[1] Radek A., Krumbach K., Gätgens J., Wendisch V. F., Wiechert W., Bott M., Noack S., Marienhagen J. (2014). Engineering of Corynebacterium glutamicum for minimized carbon loss during utilization of D-xylose containing substrates. J. Biotechnol. 192: 156–160.

[2] Brüsseler C., Radek A., Tenhaef N., Krumbach K., Noack S., Marienhagen J. (2018). The myo-inositol/proton symporter IolT1 contributes to d-xylose uptake in Corynebacterium glutamicum. Bioresour. Technol. 249: 953-961. (          

[3] Tenhaef N., Brüsseler C., Radek A., Hilmes R., Unrean P., Marienhagen J., Noack S. (2018). Production of d-xylonic acid using a non-recombinant Corynebacterium glutamicum strain. Bioresour. Technol. 268: 332-339. (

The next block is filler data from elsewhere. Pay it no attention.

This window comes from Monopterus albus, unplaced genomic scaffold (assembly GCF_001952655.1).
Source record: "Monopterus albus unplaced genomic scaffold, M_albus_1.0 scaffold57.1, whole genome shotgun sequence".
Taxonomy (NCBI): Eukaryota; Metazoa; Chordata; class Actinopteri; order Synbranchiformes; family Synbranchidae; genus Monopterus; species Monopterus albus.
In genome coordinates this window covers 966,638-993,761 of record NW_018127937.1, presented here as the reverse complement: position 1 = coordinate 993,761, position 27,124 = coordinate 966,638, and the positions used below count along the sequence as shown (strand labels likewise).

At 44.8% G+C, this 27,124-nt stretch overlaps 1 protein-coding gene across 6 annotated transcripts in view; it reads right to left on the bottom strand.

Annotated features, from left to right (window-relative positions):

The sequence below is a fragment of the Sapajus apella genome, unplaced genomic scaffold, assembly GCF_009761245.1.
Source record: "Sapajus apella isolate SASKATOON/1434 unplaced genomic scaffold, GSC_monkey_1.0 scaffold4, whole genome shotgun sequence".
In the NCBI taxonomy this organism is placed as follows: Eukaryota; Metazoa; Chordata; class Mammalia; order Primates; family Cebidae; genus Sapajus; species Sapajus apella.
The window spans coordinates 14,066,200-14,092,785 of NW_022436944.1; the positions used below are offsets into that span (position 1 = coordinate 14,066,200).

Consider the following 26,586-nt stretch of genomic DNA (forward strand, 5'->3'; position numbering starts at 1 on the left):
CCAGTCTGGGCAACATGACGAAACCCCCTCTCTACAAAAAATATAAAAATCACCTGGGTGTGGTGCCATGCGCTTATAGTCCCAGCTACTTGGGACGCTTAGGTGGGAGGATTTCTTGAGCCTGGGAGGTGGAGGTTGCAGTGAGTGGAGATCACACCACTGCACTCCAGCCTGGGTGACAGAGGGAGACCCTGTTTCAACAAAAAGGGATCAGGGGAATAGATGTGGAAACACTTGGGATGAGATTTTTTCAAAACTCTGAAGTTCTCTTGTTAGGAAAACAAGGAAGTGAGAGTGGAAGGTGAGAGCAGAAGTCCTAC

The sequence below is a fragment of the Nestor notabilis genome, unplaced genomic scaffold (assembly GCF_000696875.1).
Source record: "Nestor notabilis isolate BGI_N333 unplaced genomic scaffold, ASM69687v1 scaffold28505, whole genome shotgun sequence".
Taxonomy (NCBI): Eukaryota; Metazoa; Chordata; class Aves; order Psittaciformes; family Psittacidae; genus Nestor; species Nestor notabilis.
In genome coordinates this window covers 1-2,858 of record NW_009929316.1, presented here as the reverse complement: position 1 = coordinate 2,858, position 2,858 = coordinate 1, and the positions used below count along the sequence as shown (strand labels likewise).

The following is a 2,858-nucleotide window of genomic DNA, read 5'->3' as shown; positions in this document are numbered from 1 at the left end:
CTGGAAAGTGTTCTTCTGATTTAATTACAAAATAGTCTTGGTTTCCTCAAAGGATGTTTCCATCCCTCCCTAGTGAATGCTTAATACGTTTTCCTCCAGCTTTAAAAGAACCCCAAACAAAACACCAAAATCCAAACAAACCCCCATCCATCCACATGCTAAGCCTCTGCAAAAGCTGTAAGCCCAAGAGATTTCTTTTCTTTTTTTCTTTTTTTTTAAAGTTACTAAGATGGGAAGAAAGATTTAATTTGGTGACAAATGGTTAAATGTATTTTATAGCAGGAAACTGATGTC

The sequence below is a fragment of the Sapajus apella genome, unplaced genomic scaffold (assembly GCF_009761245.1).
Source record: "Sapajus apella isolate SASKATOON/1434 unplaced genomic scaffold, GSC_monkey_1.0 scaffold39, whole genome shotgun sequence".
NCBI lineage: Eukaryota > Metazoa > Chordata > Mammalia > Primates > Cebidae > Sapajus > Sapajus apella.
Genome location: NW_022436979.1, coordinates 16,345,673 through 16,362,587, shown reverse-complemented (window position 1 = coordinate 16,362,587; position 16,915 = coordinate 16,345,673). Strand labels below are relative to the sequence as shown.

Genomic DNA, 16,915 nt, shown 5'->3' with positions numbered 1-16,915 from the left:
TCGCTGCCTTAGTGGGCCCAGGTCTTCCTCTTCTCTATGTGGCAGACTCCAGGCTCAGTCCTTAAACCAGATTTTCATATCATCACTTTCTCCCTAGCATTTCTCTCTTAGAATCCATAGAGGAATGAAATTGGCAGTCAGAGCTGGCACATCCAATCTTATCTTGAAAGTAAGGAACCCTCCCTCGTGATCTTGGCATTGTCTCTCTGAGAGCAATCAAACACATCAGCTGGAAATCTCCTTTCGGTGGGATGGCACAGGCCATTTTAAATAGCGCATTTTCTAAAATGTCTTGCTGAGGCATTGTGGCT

[4] Brüsseler C., Späth A., Sokolowsky S., Marienhagen J. (2019). Alone at last! – Heterologous expression of a single gene is sufficient for establishing the five-step Weimberg pathway in Corynebacterium glutamicum. Metab. Eng. Comm. 9: e00090. (



Development of Transcriptional Biosensors and Their Utilization for High-throughput Screening of Microorganisms using FACS

Metabolic engineering for the microbial overproduction of high-value small molecules is a highly complex process, which is dictated by a large number of parameters. The biosynthetic pathways leading to these products comprise multiple native or heterologous catalytic steps, each one representing a potential bottleneck when directing carbon flux toward target small-molecule production. Furthermore, the host organism’s native genetic regulation network and the interaction with the target pathway can impact final product yields.